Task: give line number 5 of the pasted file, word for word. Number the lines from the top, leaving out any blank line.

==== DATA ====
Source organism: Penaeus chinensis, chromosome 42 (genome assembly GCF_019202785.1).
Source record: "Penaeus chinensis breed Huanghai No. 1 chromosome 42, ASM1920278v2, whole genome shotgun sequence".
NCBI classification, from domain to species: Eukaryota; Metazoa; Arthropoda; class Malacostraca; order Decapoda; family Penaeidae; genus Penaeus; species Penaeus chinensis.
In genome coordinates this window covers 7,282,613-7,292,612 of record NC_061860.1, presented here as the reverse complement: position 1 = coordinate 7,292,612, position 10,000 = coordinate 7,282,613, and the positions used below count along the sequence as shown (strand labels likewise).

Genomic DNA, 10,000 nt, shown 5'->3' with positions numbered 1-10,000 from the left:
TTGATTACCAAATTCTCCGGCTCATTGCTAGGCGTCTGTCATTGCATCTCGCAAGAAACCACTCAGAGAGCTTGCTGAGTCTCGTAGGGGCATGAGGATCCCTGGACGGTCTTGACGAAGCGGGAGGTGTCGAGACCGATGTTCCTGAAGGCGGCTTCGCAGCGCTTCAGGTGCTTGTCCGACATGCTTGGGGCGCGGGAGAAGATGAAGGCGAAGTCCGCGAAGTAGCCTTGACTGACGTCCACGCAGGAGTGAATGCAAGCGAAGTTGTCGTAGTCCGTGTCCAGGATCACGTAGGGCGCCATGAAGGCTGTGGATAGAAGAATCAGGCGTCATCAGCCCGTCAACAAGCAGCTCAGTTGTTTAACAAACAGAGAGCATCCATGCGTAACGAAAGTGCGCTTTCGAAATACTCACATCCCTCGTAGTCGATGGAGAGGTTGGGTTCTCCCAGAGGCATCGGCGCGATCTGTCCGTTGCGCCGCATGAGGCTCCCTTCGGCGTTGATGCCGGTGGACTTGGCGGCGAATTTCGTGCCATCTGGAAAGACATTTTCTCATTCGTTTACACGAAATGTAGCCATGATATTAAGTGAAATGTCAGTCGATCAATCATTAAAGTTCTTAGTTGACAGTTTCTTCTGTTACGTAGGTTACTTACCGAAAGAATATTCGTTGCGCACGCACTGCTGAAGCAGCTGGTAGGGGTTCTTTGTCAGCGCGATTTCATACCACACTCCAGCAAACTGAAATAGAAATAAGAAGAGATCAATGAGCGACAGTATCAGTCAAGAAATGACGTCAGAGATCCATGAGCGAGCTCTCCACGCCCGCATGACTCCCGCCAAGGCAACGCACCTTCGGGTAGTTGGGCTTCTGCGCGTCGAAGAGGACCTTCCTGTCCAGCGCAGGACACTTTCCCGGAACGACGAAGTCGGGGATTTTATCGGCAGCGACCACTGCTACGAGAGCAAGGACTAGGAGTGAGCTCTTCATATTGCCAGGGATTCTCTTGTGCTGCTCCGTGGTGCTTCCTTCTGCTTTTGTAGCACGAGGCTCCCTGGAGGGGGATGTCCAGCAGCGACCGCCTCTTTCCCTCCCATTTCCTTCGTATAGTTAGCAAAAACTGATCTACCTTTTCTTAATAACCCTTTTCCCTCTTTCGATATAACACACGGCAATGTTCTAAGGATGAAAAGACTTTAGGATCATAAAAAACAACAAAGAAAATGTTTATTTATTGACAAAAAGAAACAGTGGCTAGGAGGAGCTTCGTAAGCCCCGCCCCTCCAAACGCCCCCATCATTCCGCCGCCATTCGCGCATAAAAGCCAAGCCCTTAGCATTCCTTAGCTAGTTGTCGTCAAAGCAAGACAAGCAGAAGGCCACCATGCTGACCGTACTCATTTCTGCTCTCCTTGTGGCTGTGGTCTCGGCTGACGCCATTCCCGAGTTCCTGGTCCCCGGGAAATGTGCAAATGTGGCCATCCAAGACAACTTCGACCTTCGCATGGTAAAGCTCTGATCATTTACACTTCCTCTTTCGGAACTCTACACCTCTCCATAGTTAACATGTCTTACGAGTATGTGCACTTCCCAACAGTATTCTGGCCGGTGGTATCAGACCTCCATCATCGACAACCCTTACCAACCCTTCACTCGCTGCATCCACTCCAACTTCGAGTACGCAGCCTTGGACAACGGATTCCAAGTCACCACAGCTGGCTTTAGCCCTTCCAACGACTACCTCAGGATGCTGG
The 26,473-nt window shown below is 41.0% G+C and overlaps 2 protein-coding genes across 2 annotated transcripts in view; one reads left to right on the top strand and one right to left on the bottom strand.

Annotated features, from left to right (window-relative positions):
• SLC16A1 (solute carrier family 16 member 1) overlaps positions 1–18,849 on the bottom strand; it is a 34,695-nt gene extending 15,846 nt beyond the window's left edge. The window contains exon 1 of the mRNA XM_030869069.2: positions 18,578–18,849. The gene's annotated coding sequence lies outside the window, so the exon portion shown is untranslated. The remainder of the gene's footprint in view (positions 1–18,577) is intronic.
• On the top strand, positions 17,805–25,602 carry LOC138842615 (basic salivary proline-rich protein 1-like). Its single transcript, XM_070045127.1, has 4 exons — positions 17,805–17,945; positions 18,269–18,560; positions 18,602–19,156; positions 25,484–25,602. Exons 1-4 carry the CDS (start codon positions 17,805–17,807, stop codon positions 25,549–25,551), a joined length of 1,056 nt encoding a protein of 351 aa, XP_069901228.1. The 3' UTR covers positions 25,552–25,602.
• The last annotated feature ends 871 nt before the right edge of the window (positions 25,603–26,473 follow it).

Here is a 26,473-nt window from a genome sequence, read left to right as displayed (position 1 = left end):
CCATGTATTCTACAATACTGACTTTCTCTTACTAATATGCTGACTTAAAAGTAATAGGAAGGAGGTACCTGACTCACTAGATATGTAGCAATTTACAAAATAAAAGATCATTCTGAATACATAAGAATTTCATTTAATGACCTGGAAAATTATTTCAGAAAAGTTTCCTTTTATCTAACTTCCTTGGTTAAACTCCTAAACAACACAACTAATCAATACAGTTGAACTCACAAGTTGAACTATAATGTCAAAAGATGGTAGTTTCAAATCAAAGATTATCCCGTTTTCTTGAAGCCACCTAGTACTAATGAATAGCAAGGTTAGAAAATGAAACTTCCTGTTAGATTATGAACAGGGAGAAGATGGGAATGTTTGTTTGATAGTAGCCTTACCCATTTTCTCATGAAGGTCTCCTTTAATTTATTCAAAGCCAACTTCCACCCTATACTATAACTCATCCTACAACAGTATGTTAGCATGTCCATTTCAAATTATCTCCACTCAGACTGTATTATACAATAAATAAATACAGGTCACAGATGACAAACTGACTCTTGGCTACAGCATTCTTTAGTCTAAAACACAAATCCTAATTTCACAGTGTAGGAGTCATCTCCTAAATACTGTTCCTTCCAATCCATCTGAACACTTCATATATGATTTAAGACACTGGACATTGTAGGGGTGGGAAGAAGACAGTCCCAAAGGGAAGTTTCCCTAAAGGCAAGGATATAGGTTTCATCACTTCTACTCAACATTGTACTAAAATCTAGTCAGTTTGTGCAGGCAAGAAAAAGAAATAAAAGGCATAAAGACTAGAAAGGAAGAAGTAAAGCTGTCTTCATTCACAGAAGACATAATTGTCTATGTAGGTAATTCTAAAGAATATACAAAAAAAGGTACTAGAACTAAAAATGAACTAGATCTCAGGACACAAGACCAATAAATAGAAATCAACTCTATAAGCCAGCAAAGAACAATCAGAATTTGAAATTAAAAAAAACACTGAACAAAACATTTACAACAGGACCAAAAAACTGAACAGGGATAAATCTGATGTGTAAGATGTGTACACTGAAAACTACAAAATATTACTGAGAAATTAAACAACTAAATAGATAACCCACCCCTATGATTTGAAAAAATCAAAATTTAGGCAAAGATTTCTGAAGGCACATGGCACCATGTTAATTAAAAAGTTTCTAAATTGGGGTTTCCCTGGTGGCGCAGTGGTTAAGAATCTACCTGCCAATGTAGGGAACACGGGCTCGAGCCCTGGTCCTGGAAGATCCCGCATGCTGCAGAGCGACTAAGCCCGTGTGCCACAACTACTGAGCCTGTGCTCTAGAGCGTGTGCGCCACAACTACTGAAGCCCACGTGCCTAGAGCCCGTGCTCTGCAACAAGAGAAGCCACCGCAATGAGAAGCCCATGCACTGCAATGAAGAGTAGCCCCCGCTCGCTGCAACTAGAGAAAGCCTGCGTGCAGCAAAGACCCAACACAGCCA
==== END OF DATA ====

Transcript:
Genomic DNA, 10,000 nt, shown 5'->3' with positions numbered 1-10,000 from the left: